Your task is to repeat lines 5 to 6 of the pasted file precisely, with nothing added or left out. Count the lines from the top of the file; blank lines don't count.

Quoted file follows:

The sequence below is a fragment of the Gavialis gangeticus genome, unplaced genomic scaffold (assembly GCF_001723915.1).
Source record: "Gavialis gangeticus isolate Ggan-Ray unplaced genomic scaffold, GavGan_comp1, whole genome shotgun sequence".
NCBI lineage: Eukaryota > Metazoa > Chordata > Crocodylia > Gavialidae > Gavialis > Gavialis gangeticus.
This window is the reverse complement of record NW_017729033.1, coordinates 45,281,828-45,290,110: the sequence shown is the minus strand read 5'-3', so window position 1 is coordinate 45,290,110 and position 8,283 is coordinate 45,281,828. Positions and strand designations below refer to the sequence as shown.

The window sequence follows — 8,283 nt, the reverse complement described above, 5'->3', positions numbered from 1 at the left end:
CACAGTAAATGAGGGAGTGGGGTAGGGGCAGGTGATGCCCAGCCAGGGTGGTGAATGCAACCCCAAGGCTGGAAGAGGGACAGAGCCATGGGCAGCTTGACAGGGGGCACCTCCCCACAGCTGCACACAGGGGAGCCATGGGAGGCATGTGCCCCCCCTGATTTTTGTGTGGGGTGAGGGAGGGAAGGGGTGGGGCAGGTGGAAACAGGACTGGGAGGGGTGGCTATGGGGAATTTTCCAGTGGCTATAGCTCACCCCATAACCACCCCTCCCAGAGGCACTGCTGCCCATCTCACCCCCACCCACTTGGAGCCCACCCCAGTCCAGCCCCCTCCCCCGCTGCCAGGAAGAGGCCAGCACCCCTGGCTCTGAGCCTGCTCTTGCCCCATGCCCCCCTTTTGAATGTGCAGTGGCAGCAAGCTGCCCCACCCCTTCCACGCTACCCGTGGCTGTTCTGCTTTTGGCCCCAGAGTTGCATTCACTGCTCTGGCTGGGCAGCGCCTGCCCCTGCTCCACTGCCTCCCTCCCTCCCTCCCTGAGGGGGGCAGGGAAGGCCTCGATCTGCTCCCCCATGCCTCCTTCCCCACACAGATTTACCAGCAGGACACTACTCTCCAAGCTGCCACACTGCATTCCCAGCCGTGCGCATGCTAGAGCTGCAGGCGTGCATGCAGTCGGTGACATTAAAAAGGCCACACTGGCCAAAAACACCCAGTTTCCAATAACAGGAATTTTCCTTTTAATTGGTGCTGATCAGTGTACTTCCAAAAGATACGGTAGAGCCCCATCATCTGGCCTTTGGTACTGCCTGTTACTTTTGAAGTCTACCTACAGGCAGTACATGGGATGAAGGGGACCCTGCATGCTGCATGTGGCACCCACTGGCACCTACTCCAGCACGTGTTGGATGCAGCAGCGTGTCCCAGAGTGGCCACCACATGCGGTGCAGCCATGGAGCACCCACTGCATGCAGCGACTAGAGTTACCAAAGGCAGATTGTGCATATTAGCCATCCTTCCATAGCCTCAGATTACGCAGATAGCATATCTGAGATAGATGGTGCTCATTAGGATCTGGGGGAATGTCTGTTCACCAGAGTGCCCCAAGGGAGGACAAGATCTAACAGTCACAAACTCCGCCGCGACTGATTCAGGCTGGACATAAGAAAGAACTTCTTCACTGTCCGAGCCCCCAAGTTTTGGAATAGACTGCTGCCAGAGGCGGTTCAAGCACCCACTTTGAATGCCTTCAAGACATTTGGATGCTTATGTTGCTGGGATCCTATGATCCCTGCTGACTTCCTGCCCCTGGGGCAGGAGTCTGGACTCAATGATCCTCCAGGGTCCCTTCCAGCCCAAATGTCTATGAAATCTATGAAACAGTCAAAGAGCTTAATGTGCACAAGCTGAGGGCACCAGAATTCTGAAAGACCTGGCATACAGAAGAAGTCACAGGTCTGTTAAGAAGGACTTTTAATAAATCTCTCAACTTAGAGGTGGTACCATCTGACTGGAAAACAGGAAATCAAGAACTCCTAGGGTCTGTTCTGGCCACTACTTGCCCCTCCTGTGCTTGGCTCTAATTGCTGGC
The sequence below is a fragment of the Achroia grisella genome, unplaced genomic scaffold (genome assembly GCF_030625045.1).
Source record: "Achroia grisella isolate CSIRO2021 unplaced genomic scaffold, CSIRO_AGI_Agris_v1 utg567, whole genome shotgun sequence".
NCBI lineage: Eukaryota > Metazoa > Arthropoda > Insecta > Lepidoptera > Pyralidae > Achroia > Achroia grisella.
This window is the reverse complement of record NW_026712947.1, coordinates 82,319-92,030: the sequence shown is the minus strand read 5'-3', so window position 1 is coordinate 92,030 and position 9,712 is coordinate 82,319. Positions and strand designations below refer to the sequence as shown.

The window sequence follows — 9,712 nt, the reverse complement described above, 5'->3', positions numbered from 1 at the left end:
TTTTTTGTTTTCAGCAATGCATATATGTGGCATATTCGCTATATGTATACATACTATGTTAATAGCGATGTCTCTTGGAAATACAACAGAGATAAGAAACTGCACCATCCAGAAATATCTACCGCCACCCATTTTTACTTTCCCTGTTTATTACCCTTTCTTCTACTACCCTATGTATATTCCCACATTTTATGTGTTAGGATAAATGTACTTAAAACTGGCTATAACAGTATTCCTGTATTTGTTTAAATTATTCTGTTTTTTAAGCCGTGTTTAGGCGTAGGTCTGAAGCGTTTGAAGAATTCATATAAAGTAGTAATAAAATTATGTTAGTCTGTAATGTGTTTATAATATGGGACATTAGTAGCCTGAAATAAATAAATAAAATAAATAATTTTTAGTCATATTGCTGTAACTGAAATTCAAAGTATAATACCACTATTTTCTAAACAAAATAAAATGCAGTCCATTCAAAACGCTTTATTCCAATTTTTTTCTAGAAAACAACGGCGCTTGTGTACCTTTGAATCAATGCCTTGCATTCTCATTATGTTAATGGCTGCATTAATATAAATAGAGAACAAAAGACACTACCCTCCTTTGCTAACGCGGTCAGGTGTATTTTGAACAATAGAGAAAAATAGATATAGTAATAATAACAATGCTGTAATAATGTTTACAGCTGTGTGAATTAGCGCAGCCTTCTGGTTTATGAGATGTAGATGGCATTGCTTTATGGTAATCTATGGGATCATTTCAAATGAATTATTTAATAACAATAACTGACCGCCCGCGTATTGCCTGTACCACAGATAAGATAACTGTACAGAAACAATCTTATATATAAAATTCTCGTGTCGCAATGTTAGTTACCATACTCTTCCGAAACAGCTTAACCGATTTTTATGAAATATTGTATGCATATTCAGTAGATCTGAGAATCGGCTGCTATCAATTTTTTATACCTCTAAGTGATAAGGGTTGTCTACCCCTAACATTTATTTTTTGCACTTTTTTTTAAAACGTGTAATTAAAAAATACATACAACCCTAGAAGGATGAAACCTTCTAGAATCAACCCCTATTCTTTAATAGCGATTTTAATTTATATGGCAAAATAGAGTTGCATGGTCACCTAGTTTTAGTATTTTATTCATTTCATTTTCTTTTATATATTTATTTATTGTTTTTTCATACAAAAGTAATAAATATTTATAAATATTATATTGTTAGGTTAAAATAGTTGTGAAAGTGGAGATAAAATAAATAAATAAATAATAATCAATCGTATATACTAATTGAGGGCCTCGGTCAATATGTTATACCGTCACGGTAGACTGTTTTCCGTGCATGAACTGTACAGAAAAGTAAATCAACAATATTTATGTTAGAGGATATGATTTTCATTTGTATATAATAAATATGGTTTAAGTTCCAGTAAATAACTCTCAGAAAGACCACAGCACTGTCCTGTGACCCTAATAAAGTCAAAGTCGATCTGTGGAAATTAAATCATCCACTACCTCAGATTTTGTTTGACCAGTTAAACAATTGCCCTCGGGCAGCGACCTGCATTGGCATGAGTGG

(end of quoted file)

The window sequence follows — 8,283 nt, the reverse complement described above, 5'->3', positions numbered from 1 at the left end:
CACAGTAAATGAGGGAGTGGGGTAGGGGCAGGTGATGCCCAGCCAGGGTGGTGAATGCAACCCCAAGGCTGGAAGAGGGACAGAGCCATGGGCAGCTTGACAGGGGGCACCTCCCCACAGCTGCACACAGGGGAGCCATGGGAGGCATGTGCCCCCCCTGATTTTTGTGTGGGGTGAGGGAGGGAAGGGGTGGGGCAGGTGGAAACAGGACTGGGAGGGGTGGCTATGGGGAATTTTCCAGTGGCTATAGCTCACCCCATAACCACCCCTCCCAGAGGCACTGCTGCCCATCTCACCCCCACCCACTTGGAGCCCACCCCAGTCCAGCCCCCTCCCCCGCTGCCAGGAAGAGGCCAGCACCCCTGGCTCTGAGCCTGCTCTTGCCCCATGCCCCCCTTTTGAATGTGCAGTGGCAGCAAGCTGCCCCACCCCTTCCACGCTACCCGTGGCTGTTCTGCTTTTGGCCCCAGAGTTGCATTCACTGCTCTGGCTGGGCAGCGCCTGCCCCTGCTCCACTGCCTCCCTCCCTCCCTCCCTGAGGGGGGCAGGGAAGGCCTCGATCTGCTCCCCCATGCCTCCTTCCCCACACAGATTTACCAGCAGGACACTACTCTCCAAGCTGCCACACTGCATTCCCAGCCGTGCGCATGCTAGAGCTGCAGGCGTGCATGCAGTCGGTGACATTAAAAAGGCCACACTGGCCAAAAACACCCAGTTTCCAATAACAGGAATTTTCCTTTTAATTGGTGCTGATCAGTGTACTTCCAAAAGATACGGTAGAGCCCCATCATCTGGCCTTTGGTACTGCCTGTTACTTTTGAAGTCTACCTACAGGCAGTACATGGGATGAAGGGGACCCTGCATGCTGCATGTGGCACCCACTGGCACCTACTCCAGCACGTGTTGGATGCAGCAGCGTGTCCCAGAGTGGCCACCACATGCGGTGCAGCCATGGAGCACCCACTGCATGCAGCGACTAGAGTTACCAAAGGCAGATTGTGCATATTAGCCATCCTTCCATAGCCTCAGATTACGCAGATAGCATATCTGAGATAGATGGTGCTCATTAGGATCTGGGGGAATGTCTGTTCACCAGAGTGCCCCAAGGGAGGACAAGATCTAACAGTCACAAACTCCGCCGCGACTGATTCAGGCTGGACATAAGAAAGAACTTCTTCACTGTCCGAGCCCCCAAGTTTTGGAATAGACTGCTGCCAGAGGCGGTTCAAGCACCCACTTTGAATGCCTTCAAGACATTTGGATGCTTATGTTGCTGGGATCCTATGATCCCTGCTGACTTCCTGCCCCTGGGGCAGGAGTCTGGACTCAATGATCCTCCAGGGTCCCTTCCAGCCCAAATGTCTATGAAATCTATGAAACAGTCAAAGAGCTTAATGTGCACAAGCTGAGGGCACCAGAATTCTGAAAGACCTGGCATACAGAAGAAGTCACAGGTCTGTTAAGAAGGACTTTTAATAAATCTCTCAACTTAGAGGTGGTACCATCTGACTGGAAAACAGGAAATCAAGAACTCCTAGGGTCTGTTCTGGCCACTACTTGCCCCTCCTGTGCTTGGCTCTAATTGCTGGC